The downside of this strategy was an inadequate amount of first line supervision.  Because of the expanded span of control for sergeants (they could have as many as 40 officers assigned, working at several different housing developments) officers got little field supervision.

The Department recognized this problem and it was rectified in 1978, with the establishment of the Police Service Area concept.  This concept was based on the number of calls for service, the personnel available, and the geographical area served.  Considering these factors, nine (9) PSA's, covering all the public housing developments in the City of New York, were established.

The PSA's were essentially precinct type operations, with officers reporting to one of the nine locations.  In addition, the Housing Police radio network was scrapped in favor of assimilation into the 911 radio network.  Further, the training of all new police officers was shifted to the NYC Police Academy.

This new distribution of resources alleviated several of the deficiencies of the previous system.  It also provided greater interplay between officers of the NYPD and the Housing Police.  Officers now were part of a precinct-type operation, standing roll call, being seen by their supervisors on a daily basis, exchanging information with other officers within their command, and responding to radio calls transmitted via the 911 system.

The establishment of the PSA's marked the beginning of the modern era of the Housing Police Department.  The Department already had Patrol Bureau, Detective Bureau, Internal Affairs Bureau, Support Service Bureau, and Personnel Services Bureau components.  But after the establishment of the PSA's these Bureaus grew and became more diversified with many specialized units created to deal with special conditions and circumstances.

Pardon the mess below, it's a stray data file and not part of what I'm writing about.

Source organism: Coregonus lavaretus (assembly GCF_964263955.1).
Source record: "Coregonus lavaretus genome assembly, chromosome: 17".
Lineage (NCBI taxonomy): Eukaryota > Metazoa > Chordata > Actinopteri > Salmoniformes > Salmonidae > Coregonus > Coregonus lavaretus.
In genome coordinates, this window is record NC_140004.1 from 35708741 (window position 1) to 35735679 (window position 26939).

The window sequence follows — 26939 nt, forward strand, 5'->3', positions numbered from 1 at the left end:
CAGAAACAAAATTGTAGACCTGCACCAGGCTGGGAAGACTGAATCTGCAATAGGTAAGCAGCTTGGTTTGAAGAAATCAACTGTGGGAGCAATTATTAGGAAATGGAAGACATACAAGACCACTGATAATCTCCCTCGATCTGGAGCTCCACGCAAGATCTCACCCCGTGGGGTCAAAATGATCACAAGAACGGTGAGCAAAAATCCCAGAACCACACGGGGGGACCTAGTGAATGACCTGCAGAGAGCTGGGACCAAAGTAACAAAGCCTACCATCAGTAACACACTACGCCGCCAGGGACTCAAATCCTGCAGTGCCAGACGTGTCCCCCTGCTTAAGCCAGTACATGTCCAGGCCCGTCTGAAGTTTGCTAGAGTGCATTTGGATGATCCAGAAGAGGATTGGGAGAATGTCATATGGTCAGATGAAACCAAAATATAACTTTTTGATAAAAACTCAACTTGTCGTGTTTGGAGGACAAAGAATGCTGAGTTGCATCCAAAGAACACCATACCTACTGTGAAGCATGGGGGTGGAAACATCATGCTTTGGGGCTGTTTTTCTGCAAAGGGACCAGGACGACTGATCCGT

The Patrol Bureau, the largest of the Bureaus, created and deployed Project Stabilization Units, Narcotics Units, Anti Crime Units, Bicycle Units, and Emergency Rescue Units; the Detective Bureau deployed a Homicide/Major Case Squad, Robbery Squad, Burglary Squad, Warrant Squad, Elevator Vandalism Squad, and each PSA had a Precinct Detective Unit assigned; the Internal Affairs Bureau had a Special Investigation Unit, and the Civilian Complaint Review Unit; Support Services Bureau had the Motor Pool, responsible for the acquisition, and maintenance of all Department vehicles now numbering over 200; and the Personnel Services Bureau fielded
the Police Academy Unit, the Firearms Training Unit and the Driver Training Unit, making the Department the largest and most professional Housing Police Department in the world.

As the reader can see, in the span of 43 years, the Department moved from its humble beginnings of 47 sworn officers in December of 1952, to a highly professional, and diverse Department of over 2700 sworn personnel in 1995.

However, this is where our story ends, for on May 1st, 1995, the New York City Housing Authority Police Department was merged into the New York City Police Department and now exists in spirit in the NYPD Housing Bureau.

Acknowledgments and Credits:

Some of the information presented in this essay was gleaned from official guides and reports of the NYCHAPD.  They are:

  • Rules and Procedures For Housing Officers
  • HPD Patrol Guide
  • HPD Detective Guide
  • NYCHAPD - a report by Chief Louis G. Raiford, Assistant Chief Peter Cummings, and Chief of Patrol Joseph Keeney - circa 1990
  • History and Development of the NYCHPD - a report prepared for various law enforcement components of the Commonwealth of Puerto Rico - by Chief DeForrest Taylor, Assistant Chief Peter Cummings, and Chief of Patrol Joseph Keeney - February 1992.              

Pasquale Cirincione